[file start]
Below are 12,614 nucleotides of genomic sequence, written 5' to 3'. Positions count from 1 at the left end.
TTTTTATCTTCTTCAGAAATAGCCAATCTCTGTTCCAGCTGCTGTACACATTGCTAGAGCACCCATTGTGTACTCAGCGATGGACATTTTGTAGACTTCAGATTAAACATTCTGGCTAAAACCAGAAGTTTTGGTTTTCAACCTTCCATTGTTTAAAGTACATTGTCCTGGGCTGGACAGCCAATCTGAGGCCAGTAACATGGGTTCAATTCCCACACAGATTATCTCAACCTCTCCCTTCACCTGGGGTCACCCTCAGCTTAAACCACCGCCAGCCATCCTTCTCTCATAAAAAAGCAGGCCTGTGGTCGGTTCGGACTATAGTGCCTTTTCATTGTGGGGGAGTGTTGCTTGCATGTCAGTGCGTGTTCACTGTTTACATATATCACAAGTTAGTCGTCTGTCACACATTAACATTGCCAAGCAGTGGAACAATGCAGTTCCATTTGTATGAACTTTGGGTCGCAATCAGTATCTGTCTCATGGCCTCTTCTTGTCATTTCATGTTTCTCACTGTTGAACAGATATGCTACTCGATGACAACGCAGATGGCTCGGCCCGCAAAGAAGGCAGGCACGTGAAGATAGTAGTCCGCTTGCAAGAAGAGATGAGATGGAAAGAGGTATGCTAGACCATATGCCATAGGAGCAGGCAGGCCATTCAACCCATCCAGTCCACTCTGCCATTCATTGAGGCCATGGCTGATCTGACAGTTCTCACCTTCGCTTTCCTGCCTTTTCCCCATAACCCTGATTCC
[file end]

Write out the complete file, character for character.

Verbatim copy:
Below are 12,614 nucleotides of genomic sequence, written 5' to 3'. Positions count from 1 at the left end.
TTTTTATCTTCTTCAGAAATAGCCAATCTCTGTTCCAGCTGCTGTACACATTGCTAGAGCACCCATTGTGTACTCAGCGATGGACATTTTGTAGACTTCAGATTAAACATTCTGGCTAAAACCAGAAGTTTTGGTTTTCAACCTTCCATTGTTTAAAGTACATTGTCCTGGGCTGGACAGCCAATCTGAGGCCAGTAACATGGGTTCAATTCCCACACAGATTATCTCAACCTCTCCCTTCACCTGGGGTCACCCTCAGCTTAAACCACCGCCAGCCATCCTTCTCTCATAAAAAAGCAGGCCTGTGGTCGGTTCGGACTATAGTGCCTTTTCATTGTGGGGGAGTGTTGCTTGCATGTCAGTGCGTGTTCACTGTTTACATATATCACAAGTTAGTCGTCTGTCACACATTAACATTGCCAAGCAGTGGAACAATGCAGTTCCATTTGTATGAACTTTGGGTCGCAATCAGTATCTGTCTCATGGCCTCTTCTTGTCATTTCATGTTTCTCACTGTTGAACAGATATGCTACTCGATGACAACGCAGATGGCTCGGCCCGCAAAGAAGGCAGGCACGTGAAGATAGTAGTCCGCTTGCAAGAAGAGATGAGATGGAAAGAGGTATGCTAGACCATATGCCATAGGAGCAGGCAGGCCATTCAACCCATCCAGTCCACTCTGCCATTCATTGAGGCCATGGCTGATCTGACAGTTCTCACCTTCGCTTTCCTGCCTTTTCCCCATAACCCTGATTCC